The Proposed Project
The proposed Lakeside Food-Scraps-to-Energy project will create energy from food waste that is currently sent to landfills in San Diego County. It will utilize a process called anaerobic digestion. Anaerobic digestion is used to produce energy both in the U.S. and internationally. The Lakeside project uses proven technologies to safely and efficiently create energy in this manner.
An Innovative Solution
The proposed Lakeside Food-Scraps-to-Energy project will help meet important regional needs, including: preserving landfill capacity by diverting food waste, increasing energy generation from renewable sources, and complying with State-mandated waste diversion requirements.
In October 2014 Governor Brown signed AB 1826 Chesbro (Chapter 727, Statutes of 2014), requiring businesses generating significant food waste to recycle organic waste on and after April 1, 2016. This law also requires on and after January 1, 2016, counties and cities implement a recycling program to divert organic waste generated by businesses from landfills. Locally, in April 2017, the County of San Diego released its “Strategic Plan to Reduce Waste,” which includes a near-term goal of 75% waste diversion from landfills. California has also set a goal of deriving 50 percent of the State’s electricity from renewable resources by 2030. These renewable sources include solar, wind, geothermal, small hydropower, and biomass. Because anaerobic digestion is considered a type of biomass energy, the Lakeside Food-Scraps-to-Energy project helps to meet this goal.
How Anaerobic Digestion Works
Anaerobic digestion facilities, which are abundant in the United States and around the world, harness the natural process that occurs when food waste breaks down and generates biogas in the form of methane. Inside of a closed system, the Lakeside Food-Scraps-to-Energy project will facilitate this breakdown process through the action of microbes, and the resulting methane will be captured and used to generate power that will serve the regional electric grid.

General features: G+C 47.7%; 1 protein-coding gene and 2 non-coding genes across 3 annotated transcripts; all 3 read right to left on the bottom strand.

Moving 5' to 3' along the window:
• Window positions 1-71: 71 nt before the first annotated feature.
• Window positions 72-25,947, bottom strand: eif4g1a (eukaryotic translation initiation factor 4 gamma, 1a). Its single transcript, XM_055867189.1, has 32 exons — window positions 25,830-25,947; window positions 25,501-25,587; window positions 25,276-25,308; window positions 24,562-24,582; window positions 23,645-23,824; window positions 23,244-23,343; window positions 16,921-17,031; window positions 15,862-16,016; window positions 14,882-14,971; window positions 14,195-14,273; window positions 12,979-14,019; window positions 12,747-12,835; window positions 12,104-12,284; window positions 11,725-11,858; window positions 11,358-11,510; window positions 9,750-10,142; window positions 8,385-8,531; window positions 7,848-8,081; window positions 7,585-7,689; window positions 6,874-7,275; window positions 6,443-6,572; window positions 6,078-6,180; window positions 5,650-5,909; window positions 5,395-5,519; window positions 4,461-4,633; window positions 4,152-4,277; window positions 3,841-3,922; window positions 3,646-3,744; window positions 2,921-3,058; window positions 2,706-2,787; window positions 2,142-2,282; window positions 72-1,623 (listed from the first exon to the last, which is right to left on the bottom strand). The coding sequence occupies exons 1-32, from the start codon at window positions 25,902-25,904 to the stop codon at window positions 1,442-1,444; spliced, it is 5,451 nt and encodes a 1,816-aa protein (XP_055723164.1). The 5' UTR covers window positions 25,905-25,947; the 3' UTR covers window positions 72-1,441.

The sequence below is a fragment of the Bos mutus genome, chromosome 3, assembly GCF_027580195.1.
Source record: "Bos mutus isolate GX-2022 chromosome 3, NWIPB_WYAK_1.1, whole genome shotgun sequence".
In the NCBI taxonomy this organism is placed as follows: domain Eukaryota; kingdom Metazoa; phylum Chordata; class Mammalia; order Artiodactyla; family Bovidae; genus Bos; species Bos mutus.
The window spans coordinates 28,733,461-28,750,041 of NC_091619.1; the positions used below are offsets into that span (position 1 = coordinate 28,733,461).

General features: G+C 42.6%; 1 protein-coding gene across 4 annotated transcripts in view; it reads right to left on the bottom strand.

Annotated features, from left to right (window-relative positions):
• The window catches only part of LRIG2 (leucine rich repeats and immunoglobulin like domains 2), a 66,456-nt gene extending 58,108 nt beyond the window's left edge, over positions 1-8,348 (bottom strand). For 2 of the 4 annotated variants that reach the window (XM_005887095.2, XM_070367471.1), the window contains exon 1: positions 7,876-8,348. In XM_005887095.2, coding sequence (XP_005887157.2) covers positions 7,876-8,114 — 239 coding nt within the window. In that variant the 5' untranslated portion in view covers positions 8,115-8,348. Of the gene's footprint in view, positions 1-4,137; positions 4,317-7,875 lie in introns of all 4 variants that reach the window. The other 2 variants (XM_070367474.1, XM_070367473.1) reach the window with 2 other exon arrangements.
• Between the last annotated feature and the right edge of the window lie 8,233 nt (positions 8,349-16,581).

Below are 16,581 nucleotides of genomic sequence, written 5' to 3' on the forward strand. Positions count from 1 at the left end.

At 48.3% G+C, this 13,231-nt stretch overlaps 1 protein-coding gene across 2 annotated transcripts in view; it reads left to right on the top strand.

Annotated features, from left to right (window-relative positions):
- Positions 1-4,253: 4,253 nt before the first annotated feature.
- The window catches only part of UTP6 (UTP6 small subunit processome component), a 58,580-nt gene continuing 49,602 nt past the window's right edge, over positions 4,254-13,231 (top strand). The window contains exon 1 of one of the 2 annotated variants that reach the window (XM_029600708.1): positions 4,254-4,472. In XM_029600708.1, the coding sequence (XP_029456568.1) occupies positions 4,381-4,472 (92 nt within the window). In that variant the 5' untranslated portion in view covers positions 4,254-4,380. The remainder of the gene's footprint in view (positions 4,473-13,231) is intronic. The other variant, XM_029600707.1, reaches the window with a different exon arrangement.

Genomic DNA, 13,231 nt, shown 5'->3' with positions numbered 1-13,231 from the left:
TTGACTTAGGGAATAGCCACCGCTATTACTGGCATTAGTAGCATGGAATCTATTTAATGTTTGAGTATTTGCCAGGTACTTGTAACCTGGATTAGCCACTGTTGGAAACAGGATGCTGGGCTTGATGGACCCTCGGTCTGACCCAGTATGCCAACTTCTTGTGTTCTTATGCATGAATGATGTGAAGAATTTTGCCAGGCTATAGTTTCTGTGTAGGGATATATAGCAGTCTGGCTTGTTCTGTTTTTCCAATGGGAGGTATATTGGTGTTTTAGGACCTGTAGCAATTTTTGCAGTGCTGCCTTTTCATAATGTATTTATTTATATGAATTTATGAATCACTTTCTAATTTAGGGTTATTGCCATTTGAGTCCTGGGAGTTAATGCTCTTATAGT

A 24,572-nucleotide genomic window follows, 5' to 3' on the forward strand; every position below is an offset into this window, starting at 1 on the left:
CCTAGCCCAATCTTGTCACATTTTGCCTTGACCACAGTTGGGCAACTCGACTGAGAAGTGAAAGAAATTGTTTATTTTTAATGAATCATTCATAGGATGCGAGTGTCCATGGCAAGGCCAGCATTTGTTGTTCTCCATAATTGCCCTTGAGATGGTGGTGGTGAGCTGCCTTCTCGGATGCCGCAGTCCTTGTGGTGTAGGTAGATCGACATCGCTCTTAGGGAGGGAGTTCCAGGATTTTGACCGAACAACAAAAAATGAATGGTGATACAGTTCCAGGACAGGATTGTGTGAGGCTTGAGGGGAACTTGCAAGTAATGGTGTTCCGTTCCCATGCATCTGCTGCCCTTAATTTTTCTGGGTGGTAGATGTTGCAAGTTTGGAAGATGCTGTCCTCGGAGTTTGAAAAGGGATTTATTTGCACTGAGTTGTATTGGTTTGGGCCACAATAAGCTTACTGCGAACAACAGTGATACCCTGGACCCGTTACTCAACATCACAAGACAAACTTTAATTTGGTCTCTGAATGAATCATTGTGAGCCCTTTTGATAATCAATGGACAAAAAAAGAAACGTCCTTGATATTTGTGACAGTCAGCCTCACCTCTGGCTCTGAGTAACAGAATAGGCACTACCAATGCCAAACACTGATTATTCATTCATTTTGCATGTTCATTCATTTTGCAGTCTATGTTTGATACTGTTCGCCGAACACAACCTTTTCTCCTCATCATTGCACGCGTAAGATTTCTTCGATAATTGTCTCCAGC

Ensuring a Safe, Clean, and Controlled Process
Processing steps will be enclosed, from food scrap delivery to energy production. Scraps are delivered in trucks and either pumped directly into the system or unloaded inside of an enclosed facility. This practice, along with a host of reliable and proven technologies, minimizes any odor and emissions, and keeps food scraps out of sight.The project includes plans for landscaping, lighting and security, hours of operation, parking, storm water, and design of structures, consistent with the Lakeside Design Guidelines.
The project site is located in north Lakeside, at 12243 Highway 67, between Johnson Lake Road and Vigilante Road. The project site is currently used for outdoor material and equipment storage. Other types of industrial uses are located nearby. The site is zoned County M58 industrial, which allows for the Food-Scraps-to-Energy project with a Major Use Permit.